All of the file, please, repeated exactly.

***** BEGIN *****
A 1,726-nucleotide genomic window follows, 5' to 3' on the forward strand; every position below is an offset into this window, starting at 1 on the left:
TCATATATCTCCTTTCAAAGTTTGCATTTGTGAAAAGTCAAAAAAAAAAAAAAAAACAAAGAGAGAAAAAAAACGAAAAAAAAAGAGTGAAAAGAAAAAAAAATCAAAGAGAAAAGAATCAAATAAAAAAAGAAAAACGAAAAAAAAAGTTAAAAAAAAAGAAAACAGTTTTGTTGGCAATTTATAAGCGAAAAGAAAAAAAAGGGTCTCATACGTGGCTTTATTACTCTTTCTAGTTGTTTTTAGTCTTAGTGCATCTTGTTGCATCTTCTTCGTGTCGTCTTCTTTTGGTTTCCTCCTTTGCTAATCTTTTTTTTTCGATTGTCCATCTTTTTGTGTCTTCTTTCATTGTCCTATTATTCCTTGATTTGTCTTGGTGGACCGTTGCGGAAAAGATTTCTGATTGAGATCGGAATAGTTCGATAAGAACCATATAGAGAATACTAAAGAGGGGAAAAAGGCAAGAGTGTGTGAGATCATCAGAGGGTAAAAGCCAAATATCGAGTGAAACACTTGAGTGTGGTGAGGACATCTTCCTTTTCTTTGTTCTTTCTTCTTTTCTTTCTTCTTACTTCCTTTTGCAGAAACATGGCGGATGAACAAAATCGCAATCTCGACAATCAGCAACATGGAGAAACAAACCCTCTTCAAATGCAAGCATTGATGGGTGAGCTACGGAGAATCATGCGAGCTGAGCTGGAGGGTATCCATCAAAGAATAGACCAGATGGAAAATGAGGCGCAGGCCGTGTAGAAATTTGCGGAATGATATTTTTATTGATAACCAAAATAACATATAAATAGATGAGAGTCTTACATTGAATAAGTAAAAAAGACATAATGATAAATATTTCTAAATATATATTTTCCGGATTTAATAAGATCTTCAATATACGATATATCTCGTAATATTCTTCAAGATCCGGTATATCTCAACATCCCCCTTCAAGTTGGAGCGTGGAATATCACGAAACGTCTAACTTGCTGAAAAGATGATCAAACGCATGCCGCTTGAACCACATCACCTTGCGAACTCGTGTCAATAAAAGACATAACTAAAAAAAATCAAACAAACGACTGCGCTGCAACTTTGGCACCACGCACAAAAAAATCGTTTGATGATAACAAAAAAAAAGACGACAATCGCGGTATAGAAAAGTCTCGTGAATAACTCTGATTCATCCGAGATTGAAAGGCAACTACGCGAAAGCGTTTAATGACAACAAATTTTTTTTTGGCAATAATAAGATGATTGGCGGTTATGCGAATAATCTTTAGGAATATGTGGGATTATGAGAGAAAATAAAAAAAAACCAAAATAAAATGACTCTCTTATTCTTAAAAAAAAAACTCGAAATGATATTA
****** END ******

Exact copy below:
A 1,726-nucleotide genomic window follows, 5' to 3' on the forward strand; every position below is an offset into this window, starting at 1 on the left:
TCATATATCTCCTTTCAAAGTTTGCATTTGTGAAAAGTCAAAAAAAAAAAAAAAAACAAAGAGAGAAAAAAAACGAAAAAAAAAGAGTGAAAAGAAAAAAAAATCAAAGAGAAAAGAATCAAATAAAAAAAGAAAAACGAAAAAAAAAGTTAAAAAAAAAGAAAACAGTTTTGTTGGCAATTTATAAGCGAAAAGAAAAAAAAGGGTCTCATACGTGGCTTTATTACTCTTTCTAGTTGTTTTTAGTCTTAGTGCATCTTGTTGCATCTTCTTCGTGTCGTCTTCTTTTGGTTTCCTCCTTTGCTAATCTTTTTTTTTCGATTGTCCATCTTTTTGTGTCTTCTTTCATTGTCCTATTATTCCTTGATTTGTCTTGGTGGACCGTTGCGGAAAAGATTTCTGATTGAGATCGGAATAGTTCGATAAGAACCATATAGAGAATACTAAAGAGGGGAAAAAGGCAAGAGTGTGTGAGATCATCAGAGGGTAAAAGCCAAATATCGAGTGAAACACTTGAGTGTGGTGAGGACATCTTCCTTTTCTTTGTTCTTTCTTCTTTTCTTTCTTCTTACTTCCTTTTGCAGAAACATGGCGGATGAACAAAATCGCAATCTCGACAATCAGCAACATGGAGAAACAAACCCTCTTCAAATGCAAGCATTGATGGGTGAGCTACGGAGAATCATGCGAGCTGAGCTGGAGGGTATCCATCAAAGAATAGACCAGATGGAAAATGAGGCGCAGGCCGTGTAGAAATTTGCGGAATGATATTTTTATTGATAACCAAAATAACATATAAATAGATGAGAGTCTTACATTGAATAAGTAAAAAAGACATAATGATAAATATTTCTAAATATATATTTTCCGGATTTAATAAGATCTTCAATATACGATATATCTCGTAATATTCTTCAAGATCCGGTATATCTCAACATCCCCCTTCAAGTTGGAGCGTGGAATATCACGAAACGTCTAACTTGCTGAAAAGATGATCAAACGCATGCCGCTTGAACCACATCACCTTGCGAACTCGTGTCAATAAAAGACATAACTAAAAAAAATCAAACAAACGACTGCGCTGCAACTTTGGCACCACGCACAAAAAAATCGTTTGATGATAACAAAAAAAAAGACGACAATCGCGGTATAGAAAAGTCTCGTGAATAACTCTGATTCATCCGAGATTGAAAGGCAACTACGCGAAAGCGTTTAATGACAACAAATTTTTTTTTGGCAATAATAAGATGATTGGCGGTTATGCGAATAATCTTTAGGAATATGTGGGATTATGAGAGAAAATAAAAAAAAACCAAAATAAAATGACTCTCTTATTCTTAAAAAAAAAACTCGAAATGATATTA